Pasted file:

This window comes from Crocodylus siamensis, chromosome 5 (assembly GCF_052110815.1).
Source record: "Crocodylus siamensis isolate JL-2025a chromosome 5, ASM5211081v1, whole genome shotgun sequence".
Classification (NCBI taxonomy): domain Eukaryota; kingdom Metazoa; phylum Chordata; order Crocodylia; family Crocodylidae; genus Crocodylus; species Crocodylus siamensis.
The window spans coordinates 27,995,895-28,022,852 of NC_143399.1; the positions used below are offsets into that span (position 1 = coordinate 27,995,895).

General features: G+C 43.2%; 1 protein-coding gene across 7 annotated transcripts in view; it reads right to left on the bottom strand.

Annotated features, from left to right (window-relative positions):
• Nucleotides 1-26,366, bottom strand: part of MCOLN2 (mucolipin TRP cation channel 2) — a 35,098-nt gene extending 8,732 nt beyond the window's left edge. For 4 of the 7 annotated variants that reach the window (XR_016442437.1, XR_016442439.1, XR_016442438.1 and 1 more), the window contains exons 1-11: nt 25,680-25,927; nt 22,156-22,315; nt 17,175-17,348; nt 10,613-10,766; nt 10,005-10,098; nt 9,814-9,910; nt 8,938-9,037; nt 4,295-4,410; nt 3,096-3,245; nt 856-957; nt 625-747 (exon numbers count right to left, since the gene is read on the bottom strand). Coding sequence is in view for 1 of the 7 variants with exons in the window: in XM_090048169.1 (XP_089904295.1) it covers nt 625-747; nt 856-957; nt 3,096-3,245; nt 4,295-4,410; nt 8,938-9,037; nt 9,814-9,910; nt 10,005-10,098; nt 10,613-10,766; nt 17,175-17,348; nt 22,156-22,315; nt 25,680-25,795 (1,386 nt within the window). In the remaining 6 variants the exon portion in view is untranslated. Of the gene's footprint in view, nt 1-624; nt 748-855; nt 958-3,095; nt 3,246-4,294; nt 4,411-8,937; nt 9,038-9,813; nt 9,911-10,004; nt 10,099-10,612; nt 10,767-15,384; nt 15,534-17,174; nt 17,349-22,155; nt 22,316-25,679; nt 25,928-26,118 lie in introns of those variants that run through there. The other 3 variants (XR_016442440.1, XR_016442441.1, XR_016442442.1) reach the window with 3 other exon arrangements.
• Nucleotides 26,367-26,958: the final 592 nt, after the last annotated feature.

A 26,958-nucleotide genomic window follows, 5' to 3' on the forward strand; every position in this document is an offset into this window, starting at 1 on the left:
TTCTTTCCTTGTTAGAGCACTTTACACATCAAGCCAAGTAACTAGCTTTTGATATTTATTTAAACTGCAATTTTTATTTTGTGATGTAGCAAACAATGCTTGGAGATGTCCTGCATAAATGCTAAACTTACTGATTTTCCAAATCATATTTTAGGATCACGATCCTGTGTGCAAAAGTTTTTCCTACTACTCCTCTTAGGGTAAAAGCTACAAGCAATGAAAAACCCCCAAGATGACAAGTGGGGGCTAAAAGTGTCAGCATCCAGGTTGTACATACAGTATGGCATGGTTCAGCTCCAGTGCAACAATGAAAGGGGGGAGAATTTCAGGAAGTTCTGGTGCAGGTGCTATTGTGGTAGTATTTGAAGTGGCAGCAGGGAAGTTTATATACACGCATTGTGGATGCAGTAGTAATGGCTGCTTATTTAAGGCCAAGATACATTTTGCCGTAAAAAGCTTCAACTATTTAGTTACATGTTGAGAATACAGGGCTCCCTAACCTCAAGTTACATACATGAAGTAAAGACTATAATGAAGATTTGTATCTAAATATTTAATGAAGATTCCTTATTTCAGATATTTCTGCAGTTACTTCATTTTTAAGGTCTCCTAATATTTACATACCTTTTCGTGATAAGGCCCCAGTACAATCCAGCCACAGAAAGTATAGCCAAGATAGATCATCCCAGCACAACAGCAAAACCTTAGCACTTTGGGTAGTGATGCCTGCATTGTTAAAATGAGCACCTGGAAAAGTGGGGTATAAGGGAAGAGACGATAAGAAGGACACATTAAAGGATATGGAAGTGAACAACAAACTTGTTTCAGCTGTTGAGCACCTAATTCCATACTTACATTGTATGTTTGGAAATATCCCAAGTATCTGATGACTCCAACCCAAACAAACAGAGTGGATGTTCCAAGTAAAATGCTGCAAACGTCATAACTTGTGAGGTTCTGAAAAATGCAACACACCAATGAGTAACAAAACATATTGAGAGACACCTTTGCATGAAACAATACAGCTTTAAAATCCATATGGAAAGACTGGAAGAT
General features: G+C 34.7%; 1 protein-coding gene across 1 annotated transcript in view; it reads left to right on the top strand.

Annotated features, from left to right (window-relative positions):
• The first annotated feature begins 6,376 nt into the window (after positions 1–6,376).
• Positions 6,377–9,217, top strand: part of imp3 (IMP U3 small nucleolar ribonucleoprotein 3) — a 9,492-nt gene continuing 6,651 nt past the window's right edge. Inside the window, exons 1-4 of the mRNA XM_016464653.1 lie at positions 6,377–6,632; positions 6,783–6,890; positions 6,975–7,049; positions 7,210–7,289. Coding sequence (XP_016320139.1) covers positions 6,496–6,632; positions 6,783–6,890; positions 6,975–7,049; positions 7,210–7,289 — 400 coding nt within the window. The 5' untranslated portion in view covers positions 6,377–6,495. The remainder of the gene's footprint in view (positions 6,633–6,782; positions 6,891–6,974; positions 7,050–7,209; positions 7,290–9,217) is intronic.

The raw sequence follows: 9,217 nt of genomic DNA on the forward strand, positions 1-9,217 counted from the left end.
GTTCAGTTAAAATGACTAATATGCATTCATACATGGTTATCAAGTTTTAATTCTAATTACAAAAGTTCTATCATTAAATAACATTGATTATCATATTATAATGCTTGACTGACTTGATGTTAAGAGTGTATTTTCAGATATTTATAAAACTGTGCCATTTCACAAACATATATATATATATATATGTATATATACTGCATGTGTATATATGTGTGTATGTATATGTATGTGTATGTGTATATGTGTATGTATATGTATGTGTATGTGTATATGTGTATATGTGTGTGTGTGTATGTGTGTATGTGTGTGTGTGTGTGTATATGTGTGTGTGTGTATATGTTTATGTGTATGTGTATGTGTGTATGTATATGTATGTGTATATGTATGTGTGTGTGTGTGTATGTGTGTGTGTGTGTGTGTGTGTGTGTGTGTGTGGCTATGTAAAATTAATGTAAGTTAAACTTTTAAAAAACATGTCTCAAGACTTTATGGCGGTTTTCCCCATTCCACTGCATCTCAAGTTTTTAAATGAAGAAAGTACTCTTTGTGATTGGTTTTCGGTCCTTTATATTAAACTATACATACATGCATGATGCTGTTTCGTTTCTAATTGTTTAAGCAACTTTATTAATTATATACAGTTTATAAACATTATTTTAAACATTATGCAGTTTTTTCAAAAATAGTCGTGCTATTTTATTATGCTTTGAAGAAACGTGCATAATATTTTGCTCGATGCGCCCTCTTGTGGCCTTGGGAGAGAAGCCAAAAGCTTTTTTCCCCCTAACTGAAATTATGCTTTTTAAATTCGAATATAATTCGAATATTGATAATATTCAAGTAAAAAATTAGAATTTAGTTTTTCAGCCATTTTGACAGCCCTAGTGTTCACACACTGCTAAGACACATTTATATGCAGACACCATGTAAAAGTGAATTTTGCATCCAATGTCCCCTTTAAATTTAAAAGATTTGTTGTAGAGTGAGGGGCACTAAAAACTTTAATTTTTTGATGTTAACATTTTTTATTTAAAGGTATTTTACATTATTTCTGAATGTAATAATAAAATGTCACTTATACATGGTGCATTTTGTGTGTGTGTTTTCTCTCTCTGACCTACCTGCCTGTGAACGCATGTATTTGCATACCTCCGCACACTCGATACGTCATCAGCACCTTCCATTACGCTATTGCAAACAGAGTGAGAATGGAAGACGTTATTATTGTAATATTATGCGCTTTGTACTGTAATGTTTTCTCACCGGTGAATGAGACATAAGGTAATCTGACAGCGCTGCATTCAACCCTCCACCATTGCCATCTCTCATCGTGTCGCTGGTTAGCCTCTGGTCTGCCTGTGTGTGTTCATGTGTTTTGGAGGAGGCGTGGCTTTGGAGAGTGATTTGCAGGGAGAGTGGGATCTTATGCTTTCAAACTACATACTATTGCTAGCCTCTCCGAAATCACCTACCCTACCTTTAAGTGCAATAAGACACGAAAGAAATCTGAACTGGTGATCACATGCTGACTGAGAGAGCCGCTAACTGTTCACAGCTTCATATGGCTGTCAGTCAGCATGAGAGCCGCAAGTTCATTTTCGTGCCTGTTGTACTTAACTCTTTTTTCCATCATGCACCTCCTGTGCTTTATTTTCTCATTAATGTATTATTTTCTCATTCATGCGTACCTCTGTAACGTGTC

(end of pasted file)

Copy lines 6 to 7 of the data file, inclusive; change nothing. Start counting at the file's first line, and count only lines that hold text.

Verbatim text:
Annotated features, from left to right (window-relative positions):
• Nucleotides 1-26,366, bottom strand: part of MCOLN2 (mucolipin TRP cation channel 2) — a 35,098-nt gene extending 8,732 nt beyond the window's left edge. For 4 of the 7 annotated variants that reach the window (XR_016442437.1, XR_016442439.1, XR_016442438.1 and 1 more), the window contains exons 1-11: nt 25,680-25,927; nt 22,156-22,315; nt 17,175-17,348; nt 10,613-10,766; nt 10,005-10,098; nt 9,814-9,910; nt 8,938-9,037; nt 4,295-4,410; nt 3,096-3,245; nt 856-957; nt 625-747 (exon numbers count right to left, since the gene is read on the bottom strand). Coding sequence is in view for 1 of the 7 variants with exons in the window: in XM_090048169.1 (XP_089904295.1) it covers nt 625-747; nt 856-957; nt 3,096-3,245; nt 4,295-4,410; nt 8,938-9,037; nt 9,814-9,910; nt 10,005-10,098; nt 10,613-10,766; nt 17,175-17,348; nt 22,156-22,315; nt 25,680-25,795 (1,386 nt within the window). In the remaining 6 variants the exon portion in view is untranslated. Of the gene's footprint in view, nt 1-624; nt 748-855; nt 958-3,095; nt 3,246-4,294; nt 4,411-8,937; nt 9,038-9,813; nt 9,911-10,004; nt 10,099-10,612; nt 10,767-15,384; nt 15,534-17,174; nt 17,349-22,155; nt 22,316-25,679; nt 25,928-26,118 lie in introns of those variants that run through there. The other 3 variants (XR_016442440.1, XR_016442441.1, XR_016442442.1) reach the window with 3 other exon arrangements.